On July 9, 2012, prior to his surgery, Nero provided the HR department with his "SCDOT Certification of Health Care Provider for Employee's Serious Health Condition (Family [and] Medical Leave Act [FMLA])" paperwork. He didn't mention the squeegee incident in the documents. Under the section for "approximate date condition commenced," he stated, "several years-neck and syncope." During his deposition, he testified that he hadn't been treated for any back or neck problems before the squeegee board incident.
On January 6, 2014, Nero filed a request for a workers' comp hearing, alleging he suffered injuries to his neck and shoulders while he was pulling the squeegee board in June 2012. The commissioner found his claim compensable as an injury caused by an accident that aggravated a preexisting cervical disk condition in his neck.
The commissioner further determined that Nero had a "reasonable excuse" for not formally reporting his work injury because:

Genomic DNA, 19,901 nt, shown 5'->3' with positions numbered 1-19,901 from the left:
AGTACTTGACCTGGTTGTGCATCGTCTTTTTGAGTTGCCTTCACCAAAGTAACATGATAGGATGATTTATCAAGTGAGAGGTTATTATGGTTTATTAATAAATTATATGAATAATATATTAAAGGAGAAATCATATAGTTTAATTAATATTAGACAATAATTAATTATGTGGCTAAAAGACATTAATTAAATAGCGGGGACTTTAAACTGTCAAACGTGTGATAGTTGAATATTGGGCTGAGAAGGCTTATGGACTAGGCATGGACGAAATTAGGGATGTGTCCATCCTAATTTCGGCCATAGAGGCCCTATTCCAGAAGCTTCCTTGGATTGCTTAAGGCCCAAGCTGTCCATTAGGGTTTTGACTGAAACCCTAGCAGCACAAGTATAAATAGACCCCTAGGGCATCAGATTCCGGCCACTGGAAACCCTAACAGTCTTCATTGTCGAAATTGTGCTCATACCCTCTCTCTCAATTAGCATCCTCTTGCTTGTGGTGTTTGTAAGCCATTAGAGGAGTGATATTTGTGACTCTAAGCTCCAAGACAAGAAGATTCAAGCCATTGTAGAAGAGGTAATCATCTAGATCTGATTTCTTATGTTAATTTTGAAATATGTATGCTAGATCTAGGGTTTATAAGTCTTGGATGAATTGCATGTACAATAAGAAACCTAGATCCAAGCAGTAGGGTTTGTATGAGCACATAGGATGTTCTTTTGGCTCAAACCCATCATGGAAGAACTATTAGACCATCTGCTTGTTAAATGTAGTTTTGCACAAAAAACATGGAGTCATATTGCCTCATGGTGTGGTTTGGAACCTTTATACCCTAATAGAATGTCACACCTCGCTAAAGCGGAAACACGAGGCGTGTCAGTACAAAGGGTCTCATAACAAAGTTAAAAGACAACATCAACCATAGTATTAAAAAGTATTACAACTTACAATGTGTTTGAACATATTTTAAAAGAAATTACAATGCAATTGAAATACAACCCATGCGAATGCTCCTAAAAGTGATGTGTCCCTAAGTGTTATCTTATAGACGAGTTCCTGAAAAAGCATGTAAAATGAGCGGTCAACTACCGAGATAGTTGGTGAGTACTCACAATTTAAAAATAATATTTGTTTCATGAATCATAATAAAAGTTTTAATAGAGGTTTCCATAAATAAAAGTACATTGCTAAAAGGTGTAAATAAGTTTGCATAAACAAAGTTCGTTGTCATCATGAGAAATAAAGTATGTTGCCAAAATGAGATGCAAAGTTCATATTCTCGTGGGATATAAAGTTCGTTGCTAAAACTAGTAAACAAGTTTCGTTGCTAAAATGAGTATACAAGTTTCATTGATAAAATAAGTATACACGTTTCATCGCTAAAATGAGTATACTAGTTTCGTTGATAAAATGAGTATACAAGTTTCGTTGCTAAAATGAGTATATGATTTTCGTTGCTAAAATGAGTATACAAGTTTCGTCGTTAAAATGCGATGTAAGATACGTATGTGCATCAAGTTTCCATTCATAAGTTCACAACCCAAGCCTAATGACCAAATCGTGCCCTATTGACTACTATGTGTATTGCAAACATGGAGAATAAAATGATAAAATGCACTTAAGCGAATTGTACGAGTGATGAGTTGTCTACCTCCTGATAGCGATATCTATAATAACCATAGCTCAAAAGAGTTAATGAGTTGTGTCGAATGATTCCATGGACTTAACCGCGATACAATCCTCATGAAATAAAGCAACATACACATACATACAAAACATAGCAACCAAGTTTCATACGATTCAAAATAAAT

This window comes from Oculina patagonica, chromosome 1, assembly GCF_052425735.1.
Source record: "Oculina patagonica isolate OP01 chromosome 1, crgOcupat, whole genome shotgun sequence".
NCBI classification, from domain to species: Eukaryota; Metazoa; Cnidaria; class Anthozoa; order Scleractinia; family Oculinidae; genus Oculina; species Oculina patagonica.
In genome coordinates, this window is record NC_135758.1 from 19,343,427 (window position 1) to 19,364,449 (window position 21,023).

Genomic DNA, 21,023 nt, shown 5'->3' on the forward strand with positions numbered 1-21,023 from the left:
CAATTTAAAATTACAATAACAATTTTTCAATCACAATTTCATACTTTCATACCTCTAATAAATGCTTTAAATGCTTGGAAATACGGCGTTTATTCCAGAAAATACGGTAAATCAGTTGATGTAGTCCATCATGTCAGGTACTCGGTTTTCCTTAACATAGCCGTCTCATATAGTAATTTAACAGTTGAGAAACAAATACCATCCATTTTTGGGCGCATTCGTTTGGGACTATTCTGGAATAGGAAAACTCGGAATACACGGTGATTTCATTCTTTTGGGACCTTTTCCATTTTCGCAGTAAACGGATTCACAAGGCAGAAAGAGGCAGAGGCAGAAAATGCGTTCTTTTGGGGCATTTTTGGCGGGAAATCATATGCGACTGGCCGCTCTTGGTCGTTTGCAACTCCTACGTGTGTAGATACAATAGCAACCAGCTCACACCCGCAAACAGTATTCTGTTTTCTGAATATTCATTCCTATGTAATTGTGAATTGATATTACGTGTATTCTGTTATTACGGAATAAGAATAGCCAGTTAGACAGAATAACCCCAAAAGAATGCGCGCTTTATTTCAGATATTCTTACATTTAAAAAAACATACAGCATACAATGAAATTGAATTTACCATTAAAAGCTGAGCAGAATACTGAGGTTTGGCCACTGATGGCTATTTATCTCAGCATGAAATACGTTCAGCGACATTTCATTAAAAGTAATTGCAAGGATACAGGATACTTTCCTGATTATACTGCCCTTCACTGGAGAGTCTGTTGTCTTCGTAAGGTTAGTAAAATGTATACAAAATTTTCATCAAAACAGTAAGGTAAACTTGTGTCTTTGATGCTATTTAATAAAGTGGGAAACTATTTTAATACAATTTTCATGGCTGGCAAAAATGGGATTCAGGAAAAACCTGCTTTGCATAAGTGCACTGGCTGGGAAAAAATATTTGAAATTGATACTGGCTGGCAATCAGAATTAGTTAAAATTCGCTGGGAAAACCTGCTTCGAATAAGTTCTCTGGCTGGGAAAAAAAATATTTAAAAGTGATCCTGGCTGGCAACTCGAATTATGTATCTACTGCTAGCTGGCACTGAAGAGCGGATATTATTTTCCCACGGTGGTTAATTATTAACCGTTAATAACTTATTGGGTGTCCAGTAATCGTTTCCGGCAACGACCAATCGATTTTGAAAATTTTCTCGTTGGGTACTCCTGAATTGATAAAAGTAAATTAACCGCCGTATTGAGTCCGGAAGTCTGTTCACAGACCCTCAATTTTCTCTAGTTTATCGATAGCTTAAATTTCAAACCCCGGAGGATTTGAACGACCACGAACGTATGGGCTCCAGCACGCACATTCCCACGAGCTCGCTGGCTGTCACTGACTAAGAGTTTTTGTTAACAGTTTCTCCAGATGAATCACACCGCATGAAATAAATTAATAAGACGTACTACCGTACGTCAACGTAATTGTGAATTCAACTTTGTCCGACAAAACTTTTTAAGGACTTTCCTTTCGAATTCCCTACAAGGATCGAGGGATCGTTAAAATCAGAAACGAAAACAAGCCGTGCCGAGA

- His lead man and supervisor were present and knew of pertinent facts about the accident sufficient to indicate the possibility of a compensable injury.
- The lead man and supervisor followed up with him.
- The SCDOT was aware that he didn't return to work after the incident. Further, the SCDOT was notified that he was hospitalized and ultimately had neck surgery.
Finally, the commissioner found that the SCDOT wasn't prejudiced (harmed) by the late formal reporting of the injury.
The SCDOT appealed to the appellate panel, which reversed the commissioner's findings. The appellate panel concluded that although Nero's supervisors saw him pass out, he never reported that he felt a "snap" in his shoulders and neck during the squeegee board incident. The panel further found that Nero's excuse for not formally reporting the injury wasn't reasonable and the SCDOT was prejudiced because his late report deprived it of the opportunity to investigate the incident and determine whether his work aggravated his preexisting cervical stenosis.